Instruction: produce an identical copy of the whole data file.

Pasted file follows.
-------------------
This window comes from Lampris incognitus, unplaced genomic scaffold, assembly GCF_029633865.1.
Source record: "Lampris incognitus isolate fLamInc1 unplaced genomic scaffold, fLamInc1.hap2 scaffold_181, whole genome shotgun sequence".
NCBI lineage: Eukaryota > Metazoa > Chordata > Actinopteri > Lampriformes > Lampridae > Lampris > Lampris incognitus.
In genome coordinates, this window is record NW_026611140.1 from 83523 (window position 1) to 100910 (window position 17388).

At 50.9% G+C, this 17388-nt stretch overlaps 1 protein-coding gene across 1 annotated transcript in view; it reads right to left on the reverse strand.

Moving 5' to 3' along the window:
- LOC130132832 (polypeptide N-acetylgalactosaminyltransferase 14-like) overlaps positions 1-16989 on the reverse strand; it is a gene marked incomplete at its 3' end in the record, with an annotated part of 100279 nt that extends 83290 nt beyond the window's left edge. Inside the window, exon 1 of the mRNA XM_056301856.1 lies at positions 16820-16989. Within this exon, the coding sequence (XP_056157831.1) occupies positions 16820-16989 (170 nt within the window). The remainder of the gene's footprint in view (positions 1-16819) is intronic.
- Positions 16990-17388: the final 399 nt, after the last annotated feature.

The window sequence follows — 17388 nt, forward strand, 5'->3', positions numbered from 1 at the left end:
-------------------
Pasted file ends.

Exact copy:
This window comes from Lampris incognitus, unplaced genomic scaffold, assembly GCF_029633865.1.
Source record: "Lampris incognitus isolate fLamInc1 unplaced genomic scaffold, fLamInc1.hap2 scaffold_181, whole genome shotgun sequence".
NCBI lineage: Eukaryota > Metazoa > Chordata > Actinopteri > Lampriformes > Lampridae > Lampris > Lampris incognitus.
In genome coordinates, this window is record NW_026611140.1 from 83523 (window position 1) to 100910 (window position 17388).

At 50.9% G+C, this 17388-nt stretch overlaps 1 protein-coding gene across 1 annotated transcript in view; it reads right to left on the reverse strand.

Moving 5' to 3' along the window:
- LOC130132832 (polypeptide N-acetylgalactosaminyltransferase 14-like) overlaps positions 1-16989 on the reverse strand; it is a gene marked incomplete at its 3' end in the record, with an annotated part of 100279 nt that extends 83290 nt beyond the window's left edge. Inside the window, exon 1 of the mRNA XM_056301856.1 lies at positions 16820-16989. Within this exon, the coding sequence (XP_056157831.1) occupies positions 16820-16989 (170 nt within the window). The remainder of the gene's footprint in view (positions 1-16819) is intronic.
- Positions 16990-17388: the final 399 nt, after the last annotated feature.

The window sequence follows — 17388 nt, forward strand, 5'->3', positions numbered from 1 at the left end: